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CHARLESTON, SC - JANUARY 19: Republican presidential candidates (L-R) former U.S. Sen. Rick Santorum, former Speaker of the House Newt Gingrich, former Massachusetts Gov. Mitt Romney, and U.S. Rep. Ron Paul (R-TX) place their hands over their hearts during the playing of the national anthem before a debate at the North Charleston Coliseum January 19, 2012 in Charleston, South Carolina. The debate, hosted by CNN and the Southern Republican Leadership Conference, is the final debate before South Carolina voters head to the polls for their primary January 21. (Photo by Win McNamee/Getty Images)
You may not be hearing that cheer on the streets of California.
But you should be. Because California voters are more likely to have more of a say in the presidential campaign if Newt Gingrich wins the Florida primary on Tuesday.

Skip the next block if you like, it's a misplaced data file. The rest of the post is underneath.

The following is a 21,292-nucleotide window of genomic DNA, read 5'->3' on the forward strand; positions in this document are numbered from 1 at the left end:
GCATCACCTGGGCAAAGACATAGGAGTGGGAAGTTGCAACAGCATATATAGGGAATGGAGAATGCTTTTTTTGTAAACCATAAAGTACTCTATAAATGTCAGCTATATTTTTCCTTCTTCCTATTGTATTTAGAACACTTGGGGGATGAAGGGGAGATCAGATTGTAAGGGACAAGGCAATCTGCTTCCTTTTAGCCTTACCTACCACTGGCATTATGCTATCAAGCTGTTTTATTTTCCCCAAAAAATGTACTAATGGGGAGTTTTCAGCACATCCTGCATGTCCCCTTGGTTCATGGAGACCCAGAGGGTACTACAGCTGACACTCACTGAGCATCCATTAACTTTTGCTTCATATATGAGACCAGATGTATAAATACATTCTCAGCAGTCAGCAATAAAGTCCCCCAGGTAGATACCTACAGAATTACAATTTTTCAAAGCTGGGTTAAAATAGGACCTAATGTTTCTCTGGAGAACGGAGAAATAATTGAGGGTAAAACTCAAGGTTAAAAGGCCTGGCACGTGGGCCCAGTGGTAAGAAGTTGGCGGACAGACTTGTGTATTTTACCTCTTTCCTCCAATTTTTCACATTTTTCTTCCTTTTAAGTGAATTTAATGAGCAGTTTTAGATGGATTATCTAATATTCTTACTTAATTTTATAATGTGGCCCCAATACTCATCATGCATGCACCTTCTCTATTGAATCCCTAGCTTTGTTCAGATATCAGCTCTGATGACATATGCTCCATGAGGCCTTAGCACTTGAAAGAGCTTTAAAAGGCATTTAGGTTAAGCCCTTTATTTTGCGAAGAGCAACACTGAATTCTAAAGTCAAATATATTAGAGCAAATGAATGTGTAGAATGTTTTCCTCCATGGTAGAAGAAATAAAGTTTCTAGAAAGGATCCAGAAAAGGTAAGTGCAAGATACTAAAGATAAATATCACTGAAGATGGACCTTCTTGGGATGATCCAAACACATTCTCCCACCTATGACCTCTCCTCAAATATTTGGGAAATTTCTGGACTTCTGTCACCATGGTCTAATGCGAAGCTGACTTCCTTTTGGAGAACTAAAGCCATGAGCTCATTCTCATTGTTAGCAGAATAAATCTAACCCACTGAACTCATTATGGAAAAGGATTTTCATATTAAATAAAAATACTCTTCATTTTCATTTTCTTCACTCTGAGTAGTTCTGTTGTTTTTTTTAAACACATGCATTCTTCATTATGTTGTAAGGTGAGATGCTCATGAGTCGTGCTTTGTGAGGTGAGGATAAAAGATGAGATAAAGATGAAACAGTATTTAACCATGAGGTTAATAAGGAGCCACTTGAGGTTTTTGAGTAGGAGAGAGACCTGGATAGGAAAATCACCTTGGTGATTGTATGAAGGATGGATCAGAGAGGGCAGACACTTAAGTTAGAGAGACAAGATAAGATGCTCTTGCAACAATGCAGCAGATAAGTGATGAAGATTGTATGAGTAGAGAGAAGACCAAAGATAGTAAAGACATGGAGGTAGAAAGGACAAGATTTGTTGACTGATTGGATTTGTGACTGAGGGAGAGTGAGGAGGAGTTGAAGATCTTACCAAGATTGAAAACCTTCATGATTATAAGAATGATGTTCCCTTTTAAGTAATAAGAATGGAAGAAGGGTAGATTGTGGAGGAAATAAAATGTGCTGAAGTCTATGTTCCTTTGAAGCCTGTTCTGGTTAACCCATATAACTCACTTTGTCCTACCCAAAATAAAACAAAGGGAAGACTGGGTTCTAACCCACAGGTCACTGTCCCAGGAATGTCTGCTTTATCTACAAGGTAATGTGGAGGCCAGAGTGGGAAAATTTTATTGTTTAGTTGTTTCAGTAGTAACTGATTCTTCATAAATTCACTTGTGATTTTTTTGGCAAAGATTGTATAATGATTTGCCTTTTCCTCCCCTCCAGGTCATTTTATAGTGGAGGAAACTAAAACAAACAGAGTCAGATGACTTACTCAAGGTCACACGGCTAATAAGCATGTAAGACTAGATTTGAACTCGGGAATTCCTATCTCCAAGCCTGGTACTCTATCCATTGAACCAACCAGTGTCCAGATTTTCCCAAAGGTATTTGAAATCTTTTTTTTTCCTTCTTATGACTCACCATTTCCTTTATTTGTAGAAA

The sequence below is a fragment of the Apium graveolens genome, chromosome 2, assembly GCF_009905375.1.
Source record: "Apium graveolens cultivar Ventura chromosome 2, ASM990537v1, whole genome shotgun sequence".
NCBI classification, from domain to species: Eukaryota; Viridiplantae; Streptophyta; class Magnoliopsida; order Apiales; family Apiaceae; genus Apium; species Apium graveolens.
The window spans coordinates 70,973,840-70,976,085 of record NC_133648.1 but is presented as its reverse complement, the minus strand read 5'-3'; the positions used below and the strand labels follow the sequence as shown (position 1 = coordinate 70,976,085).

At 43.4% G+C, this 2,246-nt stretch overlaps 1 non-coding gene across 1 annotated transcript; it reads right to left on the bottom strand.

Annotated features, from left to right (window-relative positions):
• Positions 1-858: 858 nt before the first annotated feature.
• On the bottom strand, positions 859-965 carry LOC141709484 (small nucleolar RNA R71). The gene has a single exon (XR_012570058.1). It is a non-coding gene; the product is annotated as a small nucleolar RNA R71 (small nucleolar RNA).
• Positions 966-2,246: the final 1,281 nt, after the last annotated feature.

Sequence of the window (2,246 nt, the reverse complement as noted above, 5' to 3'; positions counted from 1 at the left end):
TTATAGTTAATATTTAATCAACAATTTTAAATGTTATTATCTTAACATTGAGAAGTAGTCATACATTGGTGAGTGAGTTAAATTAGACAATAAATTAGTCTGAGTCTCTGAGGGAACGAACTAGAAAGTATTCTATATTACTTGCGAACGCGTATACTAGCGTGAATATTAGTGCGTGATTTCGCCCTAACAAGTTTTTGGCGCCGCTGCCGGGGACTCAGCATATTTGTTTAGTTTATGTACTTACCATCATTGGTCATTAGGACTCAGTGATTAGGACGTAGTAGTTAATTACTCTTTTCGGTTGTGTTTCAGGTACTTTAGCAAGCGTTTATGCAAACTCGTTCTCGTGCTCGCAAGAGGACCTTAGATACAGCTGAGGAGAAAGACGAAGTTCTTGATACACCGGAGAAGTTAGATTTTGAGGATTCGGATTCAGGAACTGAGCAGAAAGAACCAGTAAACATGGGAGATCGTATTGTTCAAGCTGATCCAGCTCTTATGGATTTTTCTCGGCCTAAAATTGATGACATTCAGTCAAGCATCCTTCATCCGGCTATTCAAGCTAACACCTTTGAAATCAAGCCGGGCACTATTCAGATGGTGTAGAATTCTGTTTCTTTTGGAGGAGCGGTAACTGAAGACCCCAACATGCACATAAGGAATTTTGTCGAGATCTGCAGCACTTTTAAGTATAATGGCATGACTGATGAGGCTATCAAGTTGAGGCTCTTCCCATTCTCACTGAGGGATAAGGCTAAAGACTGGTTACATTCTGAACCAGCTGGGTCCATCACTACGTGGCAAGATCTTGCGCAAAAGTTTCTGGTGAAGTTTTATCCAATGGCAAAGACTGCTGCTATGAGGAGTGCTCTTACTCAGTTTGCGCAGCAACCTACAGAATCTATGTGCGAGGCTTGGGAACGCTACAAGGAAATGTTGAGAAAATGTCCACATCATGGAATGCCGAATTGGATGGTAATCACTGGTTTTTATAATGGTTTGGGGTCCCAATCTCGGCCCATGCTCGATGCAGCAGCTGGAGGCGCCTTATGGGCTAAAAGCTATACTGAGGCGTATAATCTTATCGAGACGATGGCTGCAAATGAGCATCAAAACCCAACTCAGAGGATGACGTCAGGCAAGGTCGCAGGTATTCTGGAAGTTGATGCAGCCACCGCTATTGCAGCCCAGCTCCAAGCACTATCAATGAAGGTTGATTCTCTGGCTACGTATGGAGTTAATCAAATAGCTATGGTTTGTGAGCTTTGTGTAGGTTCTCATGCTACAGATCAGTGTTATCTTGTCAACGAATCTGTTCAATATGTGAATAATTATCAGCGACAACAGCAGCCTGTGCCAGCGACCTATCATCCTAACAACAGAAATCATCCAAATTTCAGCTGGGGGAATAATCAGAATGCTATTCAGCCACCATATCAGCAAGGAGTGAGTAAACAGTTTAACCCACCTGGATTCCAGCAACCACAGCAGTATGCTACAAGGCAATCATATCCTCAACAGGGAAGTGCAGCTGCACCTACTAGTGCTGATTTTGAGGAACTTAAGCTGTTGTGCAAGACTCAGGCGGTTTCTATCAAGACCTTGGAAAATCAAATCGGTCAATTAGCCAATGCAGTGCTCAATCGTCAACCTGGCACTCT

California pushed back its primary to June this year -- near the very end of the presidential selection process. That move came in part to save money and in part because moving the primary up to February hadn't given the state the influence it had sought in choosing the nominees of the major parties.
The problem is that, with the primary in June, California may have no influence at all. That's almost certain to be the sad case if former Massachusetts Gov. Mitt Romney wins in Florida -- a triumph that would might help him wrap up the nomination early, well before Californians vote in June.
But if Gingrich wins, a long nomination fight becomes more likely. And a long fight is good for California, since we vote last.
Should it matter if California weighs in on the nominee? Yes. We have the most people. And even though this is a Democratic state, California has millions of Republican voters -- more than any other state, save (in recent yeras) Texas. A race that is decided without California isn't truly a national race.